This is a large but awkward space- long and skinny with a stairwell in the middle.  One large window on the west end, and dark dark paneling (and plastic "woodwork" trim??!!) that I've started painting a nice light bright palest sky/Scandinavian  blue.  So far I've primed all of the woodwork and painted the alcove where my wheel is, (right where that rolling pin and scraper are hanging), the window wall, and almost to the end of the railing woodwork on the opposite side.  Miles to go, but it's a start.

I've also been playing catch-up production wise.  This week Natalie made herb markers (it's planting time!), fern platters, and templates for me, and I threw mugs, tumblers, and egg cups.  My center of gravity is off, somewhat, since I elevated my wheel on blocks.  I have to re-learn how to throw higher, but my back will thank me.

We also got baby chicks this week and I've been going a little crazy making chicken pottery.  It just makes me giggle every time I look at the pieces in production.  But fear not, I am not abandoning bees!  I'm just exploring my inner nature nerd a little more extensively.

Hope you all have a good weekend.  I'm taking a field trip to the bee yard with my bee mentor and attending a chicken party.  Wishing Saturday's activities could span 2 days instead of packing it all into one.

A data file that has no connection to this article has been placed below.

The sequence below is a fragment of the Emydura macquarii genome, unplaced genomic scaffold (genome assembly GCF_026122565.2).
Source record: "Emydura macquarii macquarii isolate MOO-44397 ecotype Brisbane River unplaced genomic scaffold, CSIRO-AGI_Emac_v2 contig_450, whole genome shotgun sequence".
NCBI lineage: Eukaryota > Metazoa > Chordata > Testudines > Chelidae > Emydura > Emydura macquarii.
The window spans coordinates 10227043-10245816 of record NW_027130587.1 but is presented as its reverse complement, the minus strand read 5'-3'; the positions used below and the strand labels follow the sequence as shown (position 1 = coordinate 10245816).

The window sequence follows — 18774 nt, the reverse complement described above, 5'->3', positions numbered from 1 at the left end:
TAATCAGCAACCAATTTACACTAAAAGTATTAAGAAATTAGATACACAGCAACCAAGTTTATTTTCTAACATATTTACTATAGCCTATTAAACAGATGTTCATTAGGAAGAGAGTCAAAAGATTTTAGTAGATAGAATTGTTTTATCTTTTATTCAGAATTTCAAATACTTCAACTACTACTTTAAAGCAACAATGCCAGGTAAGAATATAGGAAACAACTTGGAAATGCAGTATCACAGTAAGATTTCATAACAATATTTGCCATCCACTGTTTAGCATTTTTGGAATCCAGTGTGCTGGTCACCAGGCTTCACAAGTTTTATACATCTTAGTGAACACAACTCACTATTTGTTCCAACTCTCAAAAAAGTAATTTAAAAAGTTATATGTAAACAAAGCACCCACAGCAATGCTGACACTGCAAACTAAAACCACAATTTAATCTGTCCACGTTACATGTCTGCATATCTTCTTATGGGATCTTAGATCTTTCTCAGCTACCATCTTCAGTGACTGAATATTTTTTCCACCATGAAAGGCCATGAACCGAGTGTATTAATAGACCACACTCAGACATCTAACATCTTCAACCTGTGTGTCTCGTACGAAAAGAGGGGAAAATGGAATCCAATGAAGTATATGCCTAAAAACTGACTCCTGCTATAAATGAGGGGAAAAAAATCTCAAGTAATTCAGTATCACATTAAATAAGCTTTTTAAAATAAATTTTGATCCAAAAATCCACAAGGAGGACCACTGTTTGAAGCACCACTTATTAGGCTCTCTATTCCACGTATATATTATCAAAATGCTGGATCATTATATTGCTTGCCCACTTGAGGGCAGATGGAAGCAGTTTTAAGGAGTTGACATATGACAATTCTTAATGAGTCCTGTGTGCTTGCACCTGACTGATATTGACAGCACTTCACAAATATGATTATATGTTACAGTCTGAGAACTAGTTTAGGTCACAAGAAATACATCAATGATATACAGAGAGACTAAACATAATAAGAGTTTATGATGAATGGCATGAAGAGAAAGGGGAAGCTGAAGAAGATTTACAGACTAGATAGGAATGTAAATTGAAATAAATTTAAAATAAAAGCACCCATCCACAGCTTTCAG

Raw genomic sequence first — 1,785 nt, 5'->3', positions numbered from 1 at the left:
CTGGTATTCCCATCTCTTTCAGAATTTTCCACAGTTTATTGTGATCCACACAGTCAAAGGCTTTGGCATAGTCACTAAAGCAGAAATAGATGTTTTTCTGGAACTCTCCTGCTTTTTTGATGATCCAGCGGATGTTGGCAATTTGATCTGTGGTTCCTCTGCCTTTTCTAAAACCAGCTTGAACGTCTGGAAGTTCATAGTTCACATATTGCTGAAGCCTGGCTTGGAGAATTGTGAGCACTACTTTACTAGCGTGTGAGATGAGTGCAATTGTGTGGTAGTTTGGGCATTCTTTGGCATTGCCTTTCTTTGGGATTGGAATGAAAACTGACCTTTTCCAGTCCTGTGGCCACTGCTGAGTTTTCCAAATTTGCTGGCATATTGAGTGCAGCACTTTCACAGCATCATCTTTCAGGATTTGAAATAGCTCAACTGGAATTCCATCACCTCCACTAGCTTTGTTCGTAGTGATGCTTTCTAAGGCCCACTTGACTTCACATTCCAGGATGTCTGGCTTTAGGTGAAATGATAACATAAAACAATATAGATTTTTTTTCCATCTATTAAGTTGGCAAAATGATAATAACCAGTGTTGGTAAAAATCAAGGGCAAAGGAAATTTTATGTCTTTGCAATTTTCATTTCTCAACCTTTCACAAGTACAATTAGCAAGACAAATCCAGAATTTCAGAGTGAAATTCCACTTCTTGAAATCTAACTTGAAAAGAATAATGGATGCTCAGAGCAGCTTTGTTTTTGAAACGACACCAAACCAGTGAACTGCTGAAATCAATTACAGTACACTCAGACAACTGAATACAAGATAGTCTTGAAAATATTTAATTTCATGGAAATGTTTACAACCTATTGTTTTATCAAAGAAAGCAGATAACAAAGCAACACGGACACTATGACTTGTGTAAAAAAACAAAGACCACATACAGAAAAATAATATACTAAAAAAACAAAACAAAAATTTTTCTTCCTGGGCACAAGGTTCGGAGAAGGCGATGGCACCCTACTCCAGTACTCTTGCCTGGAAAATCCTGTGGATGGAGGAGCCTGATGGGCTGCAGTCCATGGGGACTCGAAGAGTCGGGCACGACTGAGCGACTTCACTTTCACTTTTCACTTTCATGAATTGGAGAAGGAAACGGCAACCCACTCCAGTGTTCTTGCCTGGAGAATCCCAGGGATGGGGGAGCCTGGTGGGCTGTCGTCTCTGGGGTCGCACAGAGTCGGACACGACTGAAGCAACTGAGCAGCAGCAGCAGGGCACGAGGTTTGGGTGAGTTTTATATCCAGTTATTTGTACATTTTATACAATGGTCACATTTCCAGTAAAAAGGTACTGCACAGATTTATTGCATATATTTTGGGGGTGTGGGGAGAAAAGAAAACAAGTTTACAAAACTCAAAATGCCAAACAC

Tuesday, March 20, 2012


I haven't had a lot of production time over the past two weeks, but I feel so much better and I've kept up with my drawings and plannings and my coursework, and I am really really excited about some of the things that are happening.  This chicken cup is one exciting thing:  I really like using mishima- even though it's a bit time consuming, it's also immediate and really a lot faster process than drawing and bisque firing and then coloring and glazing and firing again.  I'm looking forward to making more of these, in red and in blue, and in drawings that aren't necessarily chickens. 

Though I am happily chicken-obsessed.  Admittedly.  Chickens, bees, pots, gardens, food- my passions.  I am bringing home three new chicks in the next few weeks- one has already been "adopted" and named by my dear friend and studio assistant, Natalie.  One little chickie will be Trudy, named after her mom.  I'm excited to have a little namesake.  Edna and Pearl are both named after Gary and my grand and great-grandmothers.  I like the old fashioned names.  Maybe there will even be some baby chick pieces that come out of our adventures in chick-raising again.

I let the girls out this morning, as I do most mornings that I'm puttering out in the garden.  They are so curious and come running towards me when they lose sight of me.  This is from this morning, when I did some light gardening and sprucing up with my coffee.  Mmm, toes.
Pearl is the bearded araucana chicken.  Edna is my star layer, a black-star chicken.

Happy Spring, friends.  Oh, and if you're chicken-obsessed like I am (or you love someone who is), these chicken tumblers will be in the shop when they're ready in another 2 or 3 weeks.

Monday, March 12, 2012

with a little luck